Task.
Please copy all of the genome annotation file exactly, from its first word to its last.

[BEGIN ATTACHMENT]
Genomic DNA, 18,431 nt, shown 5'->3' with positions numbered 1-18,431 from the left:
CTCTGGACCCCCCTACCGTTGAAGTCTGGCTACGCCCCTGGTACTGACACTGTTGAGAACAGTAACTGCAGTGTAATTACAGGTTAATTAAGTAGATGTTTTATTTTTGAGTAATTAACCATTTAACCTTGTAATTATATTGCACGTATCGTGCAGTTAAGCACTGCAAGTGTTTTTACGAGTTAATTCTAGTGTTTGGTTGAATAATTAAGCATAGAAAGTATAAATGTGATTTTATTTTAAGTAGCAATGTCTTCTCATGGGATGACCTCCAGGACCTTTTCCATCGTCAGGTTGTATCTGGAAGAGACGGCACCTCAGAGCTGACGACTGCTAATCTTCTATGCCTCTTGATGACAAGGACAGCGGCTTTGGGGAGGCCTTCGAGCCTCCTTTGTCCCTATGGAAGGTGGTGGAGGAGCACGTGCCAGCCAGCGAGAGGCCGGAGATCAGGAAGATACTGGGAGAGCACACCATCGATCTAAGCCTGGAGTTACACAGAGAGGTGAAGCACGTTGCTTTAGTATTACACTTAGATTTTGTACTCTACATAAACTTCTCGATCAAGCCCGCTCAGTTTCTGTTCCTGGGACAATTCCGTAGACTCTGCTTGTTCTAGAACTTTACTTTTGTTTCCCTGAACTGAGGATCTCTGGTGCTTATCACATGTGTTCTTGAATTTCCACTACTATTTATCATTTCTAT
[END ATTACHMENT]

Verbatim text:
Genomic DNA, 18,431 nt, shown 5'->3' with positions numbered 1-18,431 from the left:
CTCTGGACCCCCCTACCGTTGAAGTCTGGCTACGCCCCTGGTACTGACACTGTTGAGAACAGTAACTGCAGTGTAATTACAGGTTAATTAAGTAGATGTTTTATTTTTGAGTAATTAACCATTTAACCTTGTAATTATATTGCACGTATCGTGCAGTTAAGCACTGCAAGTGTTTTTACGAGTTAATTCTAGTGTTTGGTTGAATAATTAAGCATAGAAAGTATAAATGTGATTTTATTTTAAGTAGCAATGTCTTCTCATGGGATGACCTCCAGGACCTTTTCCATCGTCAGGTTGTATCTGGAAGAGACGGCACCTCAGAGCTGACGACTGCTAATCTTCTATGCCTCTTGATGACAAGGACAGCGGCTTTGGGGAGGCCTTCGAGCCTCCTTTGTCCCTATGGAAGGTGGTGGAGGAGCACGTGCCAGCCAGCGAGAGGCCGGAGATCAGGAAGATACTGGGAGAGCACACCATCGATCTAAGCCTGGAGTTACACAGAGAGGTGAAGCACGTTGCTTTAGTATTACACTTAGATTTTGTACTCTACATAAACTTCTCGATCAAGCCCGCTCAGTTTCTGTTCCTGGGACAATTCCGTAGACTCTGCTTGTTCTAGAACTTTACTTTTGTTTCCCTGAACTGAGGATCTCTGGTGCTTATCACATGTGTTCTTGAATTTCCACTACTATTTATCATTTCTAT